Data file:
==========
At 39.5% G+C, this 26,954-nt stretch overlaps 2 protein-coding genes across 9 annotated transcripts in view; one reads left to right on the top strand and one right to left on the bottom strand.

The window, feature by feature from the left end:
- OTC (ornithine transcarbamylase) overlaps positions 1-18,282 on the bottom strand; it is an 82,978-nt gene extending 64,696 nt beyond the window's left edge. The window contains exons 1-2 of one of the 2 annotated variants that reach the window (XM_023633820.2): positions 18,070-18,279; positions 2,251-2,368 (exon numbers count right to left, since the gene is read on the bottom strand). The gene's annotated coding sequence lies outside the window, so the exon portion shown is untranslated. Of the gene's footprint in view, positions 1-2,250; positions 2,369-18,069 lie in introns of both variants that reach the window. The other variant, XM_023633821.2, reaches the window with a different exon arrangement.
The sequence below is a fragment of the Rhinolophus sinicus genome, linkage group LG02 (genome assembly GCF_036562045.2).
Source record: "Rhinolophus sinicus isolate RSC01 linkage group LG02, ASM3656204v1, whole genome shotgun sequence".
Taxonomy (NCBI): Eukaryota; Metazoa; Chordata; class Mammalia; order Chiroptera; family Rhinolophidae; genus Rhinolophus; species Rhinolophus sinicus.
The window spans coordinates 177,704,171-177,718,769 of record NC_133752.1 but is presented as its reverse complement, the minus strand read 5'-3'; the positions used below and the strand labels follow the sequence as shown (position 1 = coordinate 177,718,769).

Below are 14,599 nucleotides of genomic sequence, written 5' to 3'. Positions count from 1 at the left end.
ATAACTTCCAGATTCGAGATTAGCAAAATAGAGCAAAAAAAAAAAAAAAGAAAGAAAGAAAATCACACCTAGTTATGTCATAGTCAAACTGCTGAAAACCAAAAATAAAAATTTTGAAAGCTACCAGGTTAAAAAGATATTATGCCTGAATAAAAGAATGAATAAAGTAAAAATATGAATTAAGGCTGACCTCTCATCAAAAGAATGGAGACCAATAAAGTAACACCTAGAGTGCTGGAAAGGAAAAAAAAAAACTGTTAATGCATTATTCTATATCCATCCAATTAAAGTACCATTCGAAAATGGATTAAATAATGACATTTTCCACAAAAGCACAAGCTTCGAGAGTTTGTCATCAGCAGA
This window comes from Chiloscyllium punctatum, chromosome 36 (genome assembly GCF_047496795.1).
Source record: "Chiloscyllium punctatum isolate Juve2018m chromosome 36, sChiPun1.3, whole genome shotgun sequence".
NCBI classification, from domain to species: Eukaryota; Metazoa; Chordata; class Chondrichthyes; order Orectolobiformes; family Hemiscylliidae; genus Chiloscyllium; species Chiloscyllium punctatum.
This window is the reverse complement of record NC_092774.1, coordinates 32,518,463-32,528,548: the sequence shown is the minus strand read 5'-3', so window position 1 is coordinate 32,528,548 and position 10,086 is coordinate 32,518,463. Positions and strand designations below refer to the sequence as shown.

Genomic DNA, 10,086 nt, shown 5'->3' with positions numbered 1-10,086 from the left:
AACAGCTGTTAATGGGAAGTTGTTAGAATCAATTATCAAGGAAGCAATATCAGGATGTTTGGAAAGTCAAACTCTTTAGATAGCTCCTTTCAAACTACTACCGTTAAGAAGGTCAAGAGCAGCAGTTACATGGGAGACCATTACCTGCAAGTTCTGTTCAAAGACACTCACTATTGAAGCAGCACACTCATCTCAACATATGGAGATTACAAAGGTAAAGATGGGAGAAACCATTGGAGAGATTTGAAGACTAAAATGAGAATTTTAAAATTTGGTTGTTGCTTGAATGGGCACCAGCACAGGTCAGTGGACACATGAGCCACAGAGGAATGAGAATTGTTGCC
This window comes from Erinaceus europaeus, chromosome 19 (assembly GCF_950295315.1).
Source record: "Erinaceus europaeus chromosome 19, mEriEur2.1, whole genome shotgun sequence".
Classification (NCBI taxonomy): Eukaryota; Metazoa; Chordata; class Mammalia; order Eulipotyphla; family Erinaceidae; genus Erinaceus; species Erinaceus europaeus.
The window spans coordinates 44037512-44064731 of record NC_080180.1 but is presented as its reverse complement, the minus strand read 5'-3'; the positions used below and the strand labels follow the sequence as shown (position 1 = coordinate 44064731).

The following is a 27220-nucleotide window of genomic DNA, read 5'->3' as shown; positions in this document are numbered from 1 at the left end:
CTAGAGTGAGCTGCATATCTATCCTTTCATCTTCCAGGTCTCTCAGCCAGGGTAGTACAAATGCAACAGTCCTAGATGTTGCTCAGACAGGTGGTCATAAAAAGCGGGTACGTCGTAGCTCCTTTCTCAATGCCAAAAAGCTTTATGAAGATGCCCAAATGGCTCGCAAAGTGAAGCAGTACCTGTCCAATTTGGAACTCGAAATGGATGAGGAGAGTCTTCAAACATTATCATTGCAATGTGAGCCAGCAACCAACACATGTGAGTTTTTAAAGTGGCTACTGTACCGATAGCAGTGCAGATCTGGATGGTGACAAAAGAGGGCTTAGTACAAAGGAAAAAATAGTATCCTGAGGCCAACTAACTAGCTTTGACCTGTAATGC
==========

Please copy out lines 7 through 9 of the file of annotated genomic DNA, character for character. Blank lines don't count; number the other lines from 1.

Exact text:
The window spans coordinates 177,704,171-177,718,769 of record NC_133752.1 but is presented as its reverse complement, the minus strand read 5'-3'; the positions used below and the strand labels follow the sequence as shown (position 1 = coordinate 177,718,769).

Below are 14,599 nucleotides of genomic sequence, written 5' to 3'. Positions count from 1 at the left end.
ATAACTTCCAGATTCGAGATTAGCAAAATAGAGCAAAAAAAAAAAAAAAGAAAGAAAGAAAATCACACCTAGTTATGTCATAGTCAAACTGCTGAAAACCAAAAATAAAAATTTTGAAAGCTACCAGGTTAAAAAGATATTATGCCTGAATAAAAGAATGAATAAAGTAAAAATATGAATTAAGGCTGACCTCTCATCAAAAGAATGGAGACCAATAAAGTAACACCTAGAGTGCTGGAAAGGAAAAAAAAAAACTGTTAATGCATTATTCTATATCCATCCAATTAAAGTACCATTCGAAAATGGATTAAATAATGACATTTTCCACAAAAGCACAAGCTTCGAGAGTTTGTCATCAGCAGA